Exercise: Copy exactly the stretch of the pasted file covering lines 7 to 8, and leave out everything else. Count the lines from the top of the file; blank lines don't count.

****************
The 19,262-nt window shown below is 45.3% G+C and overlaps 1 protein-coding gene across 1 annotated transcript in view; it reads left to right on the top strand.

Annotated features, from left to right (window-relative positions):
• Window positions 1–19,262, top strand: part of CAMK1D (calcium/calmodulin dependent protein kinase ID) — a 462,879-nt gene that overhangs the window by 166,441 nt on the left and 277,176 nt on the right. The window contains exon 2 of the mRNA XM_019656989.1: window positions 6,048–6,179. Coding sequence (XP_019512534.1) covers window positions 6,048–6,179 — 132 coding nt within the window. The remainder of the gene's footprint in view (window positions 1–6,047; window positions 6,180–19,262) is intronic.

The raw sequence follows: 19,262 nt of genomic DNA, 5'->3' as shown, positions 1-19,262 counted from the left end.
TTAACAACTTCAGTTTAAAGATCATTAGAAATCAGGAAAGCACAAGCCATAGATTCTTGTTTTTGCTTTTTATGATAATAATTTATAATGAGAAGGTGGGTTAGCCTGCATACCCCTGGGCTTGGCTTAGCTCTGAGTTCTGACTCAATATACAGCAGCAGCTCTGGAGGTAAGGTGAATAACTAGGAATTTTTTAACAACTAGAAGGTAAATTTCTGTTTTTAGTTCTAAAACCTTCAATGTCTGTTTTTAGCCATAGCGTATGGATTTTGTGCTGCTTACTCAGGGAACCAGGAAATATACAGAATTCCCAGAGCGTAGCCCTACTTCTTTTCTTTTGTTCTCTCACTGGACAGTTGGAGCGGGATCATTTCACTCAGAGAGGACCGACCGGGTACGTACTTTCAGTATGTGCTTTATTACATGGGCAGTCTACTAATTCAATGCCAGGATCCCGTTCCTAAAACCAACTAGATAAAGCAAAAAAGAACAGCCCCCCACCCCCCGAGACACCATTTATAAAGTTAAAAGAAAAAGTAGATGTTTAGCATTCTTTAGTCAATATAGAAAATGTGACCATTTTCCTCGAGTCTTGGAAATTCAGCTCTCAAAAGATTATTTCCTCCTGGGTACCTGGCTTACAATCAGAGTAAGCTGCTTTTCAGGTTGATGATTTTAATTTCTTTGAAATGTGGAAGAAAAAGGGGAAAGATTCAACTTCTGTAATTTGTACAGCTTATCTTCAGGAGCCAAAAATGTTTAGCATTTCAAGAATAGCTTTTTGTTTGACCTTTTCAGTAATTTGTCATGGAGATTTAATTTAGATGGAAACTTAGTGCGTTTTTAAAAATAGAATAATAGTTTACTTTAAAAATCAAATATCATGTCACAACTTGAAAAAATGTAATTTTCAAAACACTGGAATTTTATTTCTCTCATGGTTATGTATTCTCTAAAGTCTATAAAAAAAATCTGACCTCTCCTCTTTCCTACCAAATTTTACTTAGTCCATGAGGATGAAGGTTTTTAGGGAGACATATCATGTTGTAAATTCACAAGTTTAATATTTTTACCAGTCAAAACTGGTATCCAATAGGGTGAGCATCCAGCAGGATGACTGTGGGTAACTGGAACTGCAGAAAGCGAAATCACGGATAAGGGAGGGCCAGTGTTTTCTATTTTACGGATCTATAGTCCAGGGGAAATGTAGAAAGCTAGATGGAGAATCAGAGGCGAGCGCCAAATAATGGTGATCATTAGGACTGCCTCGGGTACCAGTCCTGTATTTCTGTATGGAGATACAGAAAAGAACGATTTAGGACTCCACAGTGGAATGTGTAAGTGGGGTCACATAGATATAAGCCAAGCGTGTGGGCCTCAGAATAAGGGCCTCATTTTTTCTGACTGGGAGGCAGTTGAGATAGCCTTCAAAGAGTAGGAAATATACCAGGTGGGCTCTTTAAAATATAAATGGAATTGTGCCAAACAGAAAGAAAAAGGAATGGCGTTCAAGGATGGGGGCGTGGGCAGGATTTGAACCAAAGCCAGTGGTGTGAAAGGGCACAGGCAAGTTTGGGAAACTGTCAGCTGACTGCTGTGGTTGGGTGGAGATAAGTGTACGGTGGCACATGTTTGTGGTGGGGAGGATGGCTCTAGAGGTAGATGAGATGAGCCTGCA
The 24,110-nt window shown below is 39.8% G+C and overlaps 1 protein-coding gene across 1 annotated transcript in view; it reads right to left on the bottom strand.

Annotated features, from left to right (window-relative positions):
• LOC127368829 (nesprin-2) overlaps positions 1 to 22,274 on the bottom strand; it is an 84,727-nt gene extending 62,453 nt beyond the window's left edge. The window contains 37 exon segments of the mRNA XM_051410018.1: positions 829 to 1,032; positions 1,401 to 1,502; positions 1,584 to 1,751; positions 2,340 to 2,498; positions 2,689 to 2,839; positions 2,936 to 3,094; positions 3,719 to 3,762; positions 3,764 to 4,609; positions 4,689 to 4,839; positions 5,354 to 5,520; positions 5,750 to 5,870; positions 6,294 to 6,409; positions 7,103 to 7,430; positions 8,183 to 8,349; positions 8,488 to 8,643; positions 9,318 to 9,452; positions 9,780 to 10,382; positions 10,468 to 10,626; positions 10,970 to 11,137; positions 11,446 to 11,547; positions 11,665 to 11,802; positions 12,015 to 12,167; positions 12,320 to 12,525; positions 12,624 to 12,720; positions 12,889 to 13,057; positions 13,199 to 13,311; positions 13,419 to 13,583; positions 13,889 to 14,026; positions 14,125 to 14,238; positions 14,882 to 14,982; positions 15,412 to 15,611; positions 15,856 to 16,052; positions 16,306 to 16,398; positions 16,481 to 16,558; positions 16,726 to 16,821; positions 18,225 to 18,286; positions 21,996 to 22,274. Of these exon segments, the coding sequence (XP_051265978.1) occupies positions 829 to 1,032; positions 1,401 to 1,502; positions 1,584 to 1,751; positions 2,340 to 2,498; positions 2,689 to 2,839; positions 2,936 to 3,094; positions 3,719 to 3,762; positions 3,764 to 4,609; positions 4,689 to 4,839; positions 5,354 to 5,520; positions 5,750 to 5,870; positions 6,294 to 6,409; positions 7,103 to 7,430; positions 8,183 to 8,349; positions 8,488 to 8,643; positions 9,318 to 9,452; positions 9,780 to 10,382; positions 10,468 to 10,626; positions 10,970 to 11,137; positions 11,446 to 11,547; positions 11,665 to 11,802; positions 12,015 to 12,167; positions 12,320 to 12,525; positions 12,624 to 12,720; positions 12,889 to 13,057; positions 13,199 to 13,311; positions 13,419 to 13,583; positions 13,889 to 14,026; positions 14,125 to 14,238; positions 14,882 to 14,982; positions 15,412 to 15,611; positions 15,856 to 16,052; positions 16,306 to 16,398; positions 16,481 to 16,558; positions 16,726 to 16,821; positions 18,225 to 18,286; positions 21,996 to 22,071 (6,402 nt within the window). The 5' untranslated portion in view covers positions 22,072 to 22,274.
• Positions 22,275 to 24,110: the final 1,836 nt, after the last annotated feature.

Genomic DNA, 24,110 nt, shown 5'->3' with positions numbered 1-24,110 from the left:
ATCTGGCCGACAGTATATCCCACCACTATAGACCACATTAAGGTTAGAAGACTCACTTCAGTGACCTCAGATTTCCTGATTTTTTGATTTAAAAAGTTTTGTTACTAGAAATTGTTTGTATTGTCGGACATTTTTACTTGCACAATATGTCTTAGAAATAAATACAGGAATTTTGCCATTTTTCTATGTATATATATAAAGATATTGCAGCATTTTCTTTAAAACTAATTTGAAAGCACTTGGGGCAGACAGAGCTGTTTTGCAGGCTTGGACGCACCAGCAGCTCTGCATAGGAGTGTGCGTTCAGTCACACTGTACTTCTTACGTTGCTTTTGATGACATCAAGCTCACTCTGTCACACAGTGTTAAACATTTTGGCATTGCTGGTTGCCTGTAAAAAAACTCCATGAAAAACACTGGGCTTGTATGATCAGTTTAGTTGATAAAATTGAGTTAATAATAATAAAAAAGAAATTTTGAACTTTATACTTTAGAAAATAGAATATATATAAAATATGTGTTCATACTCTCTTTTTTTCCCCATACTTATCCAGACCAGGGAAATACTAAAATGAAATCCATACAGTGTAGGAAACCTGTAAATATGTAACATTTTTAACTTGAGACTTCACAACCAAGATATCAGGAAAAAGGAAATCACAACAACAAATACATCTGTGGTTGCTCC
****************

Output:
Annotated features, from left to right (window-relative positions):
• LOC127368829 (nesprin-2) overlaps positions 1 to 22,274 on the bottom strand; it is an 84,727-nt gene extending 62,453 nt beyond the window's left edge. The window contains 37 exon segments of the mRNA XM_051410018.1: positions 829 to 1,032; positions 1,401 to 1,502; positions 1,584 to 1,751; positions 2,340 to 2,498; positions 2,689 to 2,839; positions 2,936 to 3,094; positions 3,719 to 3,762; positions 3,764 to 4,609; positions 4,689 to 4,839; positions 5,354 to 5,520; positions 5,750 to 5,870; positions 6,294 to 6,409; positions 7,103 to 7,430; positions 8,183 to 8,349; positions 8,488 to 8,643; positions 9,318 to 9,452; positions 9,780 to 10,382; positions 10,468 to 10,626; positions 10,970 to 11,137; positions 11,446 to 11,547; positions 11,665 to 11,802; positions 12,015 to 12,167; positions 12,320 to 12,525; positions 12,624 to 12,720; positions 12,889 to 13,057; positions 13,199 to 13,311; positions 13,419 to 13,583; positions 13,889 to 14,026; positions 14,125 to 14,238; positions 14,882 to 14,982; positions 15,412 to 15,611; positions 15,856 to 16,052; positions 16,306 to 16,398; positions 16,481 to 16,558; positions 16,726 to 16,821; positions 18,225 to 18,286; positions 21,996 to 22,274. Of these exon segments, the coding sequence (XP_051265978.1) occupies positions 829 to 1,032; positions 1,401 to 1,502; positions 1,584 to 1,751; positions 2,340 to 2,498; positions 2,689 to 2,839; positions 2,936 to 3,094; positions 3,719 to 3,762; positions 3,764 to 4,609; positions 4,689 to 4,839; positions 5,354 to 5,520; positions 5,750 to 5,870; positions 6,294 to 6,409; positions 7,103 to 7,430; positions 8,183 to 8,349; positions 8,488 to 8,643; positions 9,318 to 9,452; positions 9,780 to 10,382; positions 10,468 to 10,626; positions 10,970 to 11,137; positions 11,446 to 11,547; positions 11,665 to 11,802; positions 12,015 to 12,167; positions 12,320 to 12,525; positions 12,624 to 12,720; positions 12,889 to 13,057; positions 13,199 to 13,311; positions 13,419 to 13,583; positions 13,889 to 14,026; positions 14,125 to 14,238; positions 14,882 to 14,982; positions 15,412 to 15,611; positions 15,856 to 16,052; positions 16,306 to 16,398; positions 16,481 to 16,558; positions 16,726 to 16,821; positions 18,225 to 18,286; positions 21,996 to 22,071 (6,402 nt within the window). The 5' untranslated portion in view covers positions 22,072 to 22,274.